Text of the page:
Lions had to bring Bell back for new offense

The Lions made their first big move in free agency, and it was done to keep one of their own.

Joique Bell always said he wanted to stay in Detroit. The Lions insisted he should stick around as well. With the way the Lions are going to use their offense now, looking more like the New Orleans Saints, having both Bell and Reggie Bush on the roster was key.

The Lions re-signed Bell to a three-year deal (the second-round restricted free-agent tender for 2014 plus a two-year extension for 2015 and 2016) to ensure he wasn’t going anywhere, according to ESPN NFL Insider Adam Caplan.

That was done not only because Bush and Bell formed one of the top tandems in the NFL last season but because of how new offensive coordinator Joe Lombardi will likely use them in the future. During his tenure in New Orleans, before Lombardi was calling plays, the Saints rotated multiple running backs through the system.

They often caught passes out of the backfield -- led by either Darren Sproles or Bush -- but carries were often split. No rusher had more than 200 carries in a season while Lombardi was with the Saints, and Bush had 223 last season during his first year with the Lions. Bell was second with 166 -- which would have been high in the New Orleans offense most seasons.

Of course, Lombardi said he would tweak the Saints' playbook to fit the Lions, and considering what Detroit has on its roster at the start of free agency, the offense could rely more on runs and short passes than what Lombardi used in New Orleans.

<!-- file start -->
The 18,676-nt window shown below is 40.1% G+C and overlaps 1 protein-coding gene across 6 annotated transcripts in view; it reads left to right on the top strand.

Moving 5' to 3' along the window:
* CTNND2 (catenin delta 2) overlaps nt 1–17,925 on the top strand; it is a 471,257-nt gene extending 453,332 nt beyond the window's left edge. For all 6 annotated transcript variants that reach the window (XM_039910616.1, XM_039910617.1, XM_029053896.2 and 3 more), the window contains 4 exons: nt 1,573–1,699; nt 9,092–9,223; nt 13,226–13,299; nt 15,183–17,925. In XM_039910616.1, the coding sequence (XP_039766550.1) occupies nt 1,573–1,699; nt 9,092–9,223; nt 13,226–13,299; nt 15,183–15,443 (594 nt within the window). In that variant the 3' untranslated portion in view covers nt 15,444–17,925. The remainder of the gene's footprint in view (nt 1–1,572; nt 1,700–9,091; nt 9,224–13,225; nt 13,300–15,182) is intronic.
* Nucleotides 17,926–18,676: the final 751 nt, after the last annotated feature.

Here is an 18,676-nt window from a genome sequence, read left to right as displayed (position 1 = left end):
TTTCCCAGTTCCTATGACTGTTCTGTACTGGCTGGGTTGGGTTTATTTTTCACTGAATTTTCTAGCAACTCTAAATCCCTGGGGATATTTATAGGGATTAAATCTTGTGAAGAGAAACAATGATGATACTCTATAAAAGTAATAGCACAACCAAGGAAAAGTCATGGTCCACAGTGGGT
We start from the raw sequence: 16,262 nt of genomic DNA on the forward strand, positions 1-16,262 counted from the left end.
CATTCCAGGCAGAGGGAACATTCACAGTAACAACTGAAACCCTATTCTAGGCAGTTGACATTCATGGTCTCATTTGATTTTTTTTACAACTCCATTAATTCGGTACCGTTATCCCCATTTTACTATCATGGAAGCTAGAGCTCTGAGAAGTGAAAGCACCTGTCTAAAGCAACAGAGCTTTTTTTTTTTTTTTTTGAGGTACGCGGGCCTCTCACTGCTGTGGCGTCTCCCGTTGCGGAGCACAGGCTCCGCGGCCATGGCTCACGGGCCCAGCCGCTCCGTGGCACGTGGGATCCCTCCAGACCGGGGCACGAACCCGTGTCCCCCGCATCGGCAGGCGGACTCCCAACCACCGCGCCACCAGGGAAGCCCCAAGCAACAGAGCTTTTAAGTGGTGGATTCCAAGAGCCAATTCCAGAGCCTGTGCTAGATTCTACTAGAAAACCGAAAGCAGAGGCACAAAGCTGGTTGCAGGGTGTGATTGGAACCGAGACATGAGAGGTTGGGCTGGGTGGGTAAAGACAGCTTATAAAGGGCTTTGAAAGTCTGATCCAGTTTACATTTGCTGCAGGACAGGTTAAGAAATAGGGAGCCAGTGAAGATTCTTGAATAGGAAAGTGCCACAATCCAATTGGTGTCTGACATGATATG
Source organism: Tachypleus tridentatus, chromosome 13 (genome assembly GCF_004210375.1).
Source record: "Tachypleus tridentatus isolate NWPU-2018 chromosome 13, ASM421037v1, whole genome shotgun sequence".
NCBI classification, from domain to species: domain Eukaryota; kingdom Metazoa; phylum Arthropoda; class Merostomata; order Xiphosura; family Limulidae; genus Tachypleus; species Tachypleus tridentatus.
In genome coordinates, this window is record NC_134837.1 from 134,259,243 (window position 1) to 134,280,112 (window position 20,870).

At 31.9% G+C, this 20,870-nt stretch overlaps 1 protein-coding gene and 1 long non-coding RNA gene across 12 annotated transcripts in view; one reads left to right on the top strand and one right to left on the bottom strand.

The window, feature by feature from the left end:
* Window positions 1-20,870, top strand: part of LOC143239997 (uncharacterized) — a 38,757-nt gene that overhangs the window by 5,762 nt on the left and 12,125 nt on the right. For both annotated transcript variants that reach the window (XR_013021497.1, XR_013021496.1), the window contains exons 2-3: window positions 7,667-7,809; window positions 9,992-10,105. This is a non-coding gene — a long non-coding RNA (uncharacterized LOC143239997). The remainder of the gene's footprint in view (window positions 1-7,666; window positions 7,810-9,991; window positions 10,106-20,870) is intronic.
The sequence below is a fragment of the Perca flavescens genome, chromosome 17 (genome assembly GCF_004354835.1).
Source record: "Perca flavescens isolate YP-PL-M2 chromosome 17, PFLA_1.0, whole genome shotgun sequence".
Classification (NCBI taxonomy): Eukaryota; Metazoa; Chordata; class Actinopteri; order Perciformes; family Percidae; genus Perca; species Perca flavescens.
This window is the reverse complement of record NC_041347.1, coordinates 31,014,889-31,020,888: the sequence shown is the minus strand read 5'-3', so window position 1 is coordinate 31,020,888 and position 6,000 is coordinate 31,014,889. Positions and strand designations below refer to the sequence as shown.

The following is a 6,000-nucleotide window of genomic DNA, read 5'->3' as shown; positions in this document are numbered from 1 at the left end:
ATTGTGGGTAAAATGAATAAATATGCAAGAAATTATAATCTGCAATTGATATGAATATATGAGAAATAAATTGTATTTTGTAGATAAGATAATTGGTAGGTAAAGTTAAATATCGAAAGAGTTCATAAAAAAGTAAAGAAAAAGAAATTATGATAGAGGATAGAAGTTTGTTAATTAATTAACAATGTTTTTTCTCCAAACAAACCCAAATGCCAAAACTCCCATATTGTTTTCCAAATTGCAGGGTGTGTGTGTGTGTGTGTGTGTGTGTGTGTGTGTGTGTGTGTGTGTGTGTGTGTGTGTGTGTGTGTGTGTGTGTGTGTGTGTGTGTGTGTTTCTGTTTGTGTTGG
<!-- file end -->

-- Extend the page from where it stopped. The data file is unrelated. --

But by the time the draft is over, the Lions could have the pass-catchers necessary to approximate what the Saints did, pass-happy both short and sometimes vertically with Marques Colston, who will be played by Calvin Johnson.

Keeping Bell around for the next three seasons gives the Lions a player who can be a lead back behind Bush. This is important because Bush, who has played 16 games in a season only twice in his career, turns 30 next March. That age has often been the turning point for running backs to hit a decline.

Bush might be a different case than most because his body has only recently started to take on 200-plus-carry seasons over the past three years. Before that, his load was lighter. But still, having a fresher Bell -- who played only his second full season in the NFL in 2013 -- as a complement and potential replacement could be helpful.

Signing Bell also could give the Lions some more room to trade or release Mikel Leshoure, who barely played last season and has been in search of more playing time.

Maybe Leshoure receives that in Lombardi’s multiback offense in 2014. Or maybe the team lets him go and looks to Theo Riddick or other options to join the rotation.

With the long-term signing of Bell, the top of the Lions' depth chart is now set at running back for the not-too-distant future.